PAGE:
Well, I think number one is there’s lots of great resources out there that people can look at to take initial steps for their evacuation plans. Follow the guidance, given on Texasready.gov, FEMA’s preparedness website, National Hurricane Center, National Weather Service. There’s very good guidance out there on how to be prepared. In addition, they need to think about their own situation, their own family, their own friends, their own community. So if I have to evacuate, where am I gonna stay? This is a big one. What am I gonna take with me? What do I need to do to get my home ready? What kind of resources do I have to get for that? Where am I gonna get those resources from? How many trips am I gonna be taking? Am I going to send a group ahead? And we have, uh, one or two people that stay behind to get ready and leave separately?
David Bierling (16:30):
And this is all part of preparedness. It’s very important. Three. I need to understand that I might not be able to come back just because the storm’s come and gone in two or three days. And if I’ve been able to get out and evacuate, I might not be able to get back right away. So I need to be prepared a little bit for the long haul, recognize that local and state officials and federal officials are doing their best to get communities back online. But that doesn’t necessarily mean that everybody’s going to be able to just come back to their residence just because the storm’s gone. These are things that we’ve looked at in some of our research and understanding these things helps us develop the models for assessing what are the evacuation times. That in turn helps provide local officials and state officials with information that they can hopefully use to make better evacuation decisions.
David Bierling (17:18):
If I have an area, let’s say it’s a major urbanized area and it’s gonna take 72 hours, 96 hours to evacuate folks. And I get a rapid storm. Harvey spun up very fast, right? We remember 2017. Harvey wasn’t expected to reach near the intensity that it did, but it spun up really fast. And when that happens, because of the time needed to implement things like contraflow, it’s not like somebody just flips a switch and okay, well, three hours we’re doing contraflow. Takes a lot longer to coordinate that. It’s a major, major change in how transportation systems operate. And so I think that’s a major consideration that people should have is that our local officials, elected officials, state officials, federal officials, they can’t just make a decision on a dime, and two hours later, okay. Everything’s all hunky dory. So people need to think about in advance. What am I going to need to do to help protect myself, help protect my family, my community, my friends, and how can we work together?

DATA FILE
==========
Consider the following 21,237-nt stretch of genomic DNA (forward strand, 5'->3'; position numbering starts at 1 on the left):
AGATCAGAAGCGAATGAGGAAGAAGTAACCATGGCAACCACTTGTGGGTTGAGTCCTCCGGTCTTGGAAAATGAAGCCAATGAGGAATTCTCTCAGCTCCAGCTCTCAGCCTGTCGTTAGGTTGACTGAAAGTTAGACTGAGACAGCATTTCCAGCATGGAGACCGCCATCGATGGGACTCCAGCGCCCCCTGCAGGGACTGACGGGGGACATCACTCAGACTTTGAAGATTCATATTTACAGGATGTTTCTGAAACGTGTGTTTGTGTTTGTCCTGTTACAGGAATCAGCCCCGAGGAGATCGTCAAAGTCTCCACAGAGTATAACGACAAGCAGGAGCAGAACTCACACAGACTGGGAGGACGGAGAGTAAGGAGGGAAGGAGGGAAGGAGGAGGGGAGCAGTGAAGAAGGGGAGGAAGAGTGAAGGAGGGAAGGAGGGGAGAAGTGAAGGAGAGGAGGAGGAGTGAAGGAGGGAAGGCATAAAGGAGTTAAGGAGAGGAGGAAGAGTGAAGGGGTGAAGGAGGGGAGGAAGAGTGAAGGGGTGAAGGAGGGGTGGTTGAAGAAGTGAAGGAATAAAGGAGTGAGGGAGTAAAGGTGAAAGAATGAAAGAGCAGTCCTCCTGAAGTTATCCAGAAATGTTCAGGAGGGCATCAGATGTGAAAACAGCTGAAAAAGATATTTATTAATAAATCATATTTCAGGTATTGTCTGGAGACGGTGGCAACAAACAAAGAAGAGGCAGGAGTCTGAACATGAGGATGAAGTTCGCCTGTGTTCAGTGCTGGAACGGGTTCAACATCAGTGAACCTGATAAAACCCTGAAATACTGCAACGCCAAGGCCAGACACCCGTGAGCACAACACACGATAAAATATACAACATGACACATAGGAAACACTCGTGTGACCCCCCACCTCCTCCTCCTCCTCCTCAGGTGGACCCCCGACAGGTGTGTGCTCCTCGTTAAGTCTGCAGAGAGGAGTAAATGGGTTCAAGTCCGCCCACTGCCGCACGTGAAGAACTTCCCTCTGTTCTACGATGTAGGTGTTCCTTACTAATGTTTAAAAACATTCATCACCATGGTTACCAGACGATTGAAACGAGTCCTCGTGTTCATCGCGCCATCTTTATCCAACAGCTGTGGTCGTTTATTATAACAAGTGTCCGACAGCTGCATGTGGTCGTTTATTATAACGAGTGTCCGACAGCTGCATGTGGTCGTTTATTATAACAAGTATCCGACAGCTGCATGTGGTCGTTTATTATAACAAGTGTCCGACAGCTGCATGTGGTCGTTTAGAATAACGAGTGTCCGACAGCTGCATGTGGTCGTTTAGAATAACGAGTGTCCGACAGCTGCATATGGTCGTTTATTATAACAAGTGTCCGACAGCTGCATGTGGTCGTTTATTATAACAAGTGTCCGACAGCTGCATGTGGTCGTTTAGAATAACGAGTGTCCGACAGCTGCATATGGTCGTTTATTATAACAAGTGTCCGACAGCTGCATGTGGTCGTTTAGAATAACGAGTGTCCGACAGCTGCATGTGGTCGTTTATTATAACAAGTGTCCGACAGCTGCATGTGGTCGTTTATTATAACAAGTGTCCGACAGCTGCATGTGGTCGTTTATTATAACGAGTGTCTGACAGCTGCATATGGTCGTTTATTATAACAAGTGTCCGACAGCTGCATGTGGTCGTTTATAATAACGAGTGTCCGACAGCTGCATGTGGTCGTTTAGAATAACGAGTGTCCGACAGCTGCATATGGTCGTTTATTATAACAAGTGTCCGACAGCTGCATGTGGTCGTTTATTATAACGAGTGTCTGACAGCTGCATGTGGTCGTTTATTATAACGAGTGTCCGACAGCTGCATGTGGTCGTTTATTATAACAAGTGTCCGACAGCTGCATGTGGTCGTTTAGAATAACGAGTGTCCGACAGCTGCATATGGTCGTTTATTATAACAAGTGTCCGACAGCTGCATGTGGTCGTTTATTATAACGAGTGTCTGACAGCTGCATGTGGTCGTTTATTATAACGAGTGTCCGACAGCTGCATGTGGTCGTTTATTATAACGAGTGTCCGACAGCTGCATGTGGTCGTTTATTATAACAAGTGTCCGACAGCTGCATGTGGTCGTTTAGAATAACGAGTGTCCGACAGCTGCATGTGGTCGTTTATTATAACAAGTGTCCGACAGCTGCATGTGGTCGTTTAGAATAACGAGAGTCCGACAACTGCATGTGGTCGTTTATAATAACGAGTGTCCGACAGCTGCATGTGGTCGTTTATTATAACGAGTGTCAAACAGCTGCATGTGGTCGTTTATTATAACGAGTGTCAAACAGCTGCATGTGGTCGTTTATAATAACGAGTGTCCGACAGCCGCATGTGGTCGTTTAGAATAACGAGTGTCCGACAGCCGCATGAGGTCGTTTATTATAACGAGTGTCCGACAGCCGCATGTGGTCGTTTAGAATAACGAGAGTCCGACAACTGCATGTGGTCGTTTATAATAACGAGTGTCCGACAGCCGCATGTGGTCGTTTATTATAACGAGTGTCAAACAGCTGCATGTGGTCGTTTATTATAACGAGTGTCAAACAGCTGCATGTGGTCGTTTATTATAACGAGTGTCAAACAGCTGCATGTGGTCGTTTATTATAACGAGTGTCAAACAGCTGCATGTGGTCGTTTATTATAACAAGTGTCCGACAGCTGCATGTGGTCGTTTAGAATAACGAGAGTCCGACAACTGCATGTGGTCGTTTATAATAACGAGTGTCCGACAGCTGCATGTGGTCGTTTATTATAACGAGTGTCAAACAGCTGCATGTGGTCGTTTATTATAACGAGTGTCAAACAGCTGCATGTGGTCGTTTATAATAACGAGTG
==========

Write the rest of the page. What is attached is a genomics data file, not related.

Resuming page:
Bernie Fette (18:20):
Okay. Last question. In 50 words or less, if you can, what motivates you to get up and come to work every day?
David Bierling (18:30):
One, helping communities. Working with great partners, working with great people, working on interesting puzzles.
Bernie Fette (18:37):
David Bierling, research scientist at TTI. This has been very enlightening, David, and very timely. Thanks for sharing your time and helping us understand this.
David Bierling (18:47):
Thank you, Bernie. It’s been great to be here.
Bernie Fette (18:52):
Most of the predictions about the 2022 tropical storm season say that it’s going to be more active than in years past. More storms intense enough to earn a name, and of those, more that reach hurricane intensity. Thanks to increasingly sophisticated modeling, hurricane forecasting has improved over time. And along with it, so have the steps for evacuation and recovery — altogether aimed at helping states and communities get back to the routines of life as quickly as possible after a tropical weather disaster. Thank you for joining us. We hope you’ll do so again next time for a conversation with aviation experts — Jim Halley from the Texas Department of Transportation and Jeff Borowiec from TTI. We’ll talk about the community airports that have been central to our history, and the electric vertical takeoff and landing aircraft that promise to shape our future. Thinking Transportation is a production of the Texas A&M Transportation Institute, a member of the Texas A&M University System. The show is edited and produced by Chris Pourteau. I’m your writer and host, Bernie Fette. Thanks again for listening. We’ll see you next time.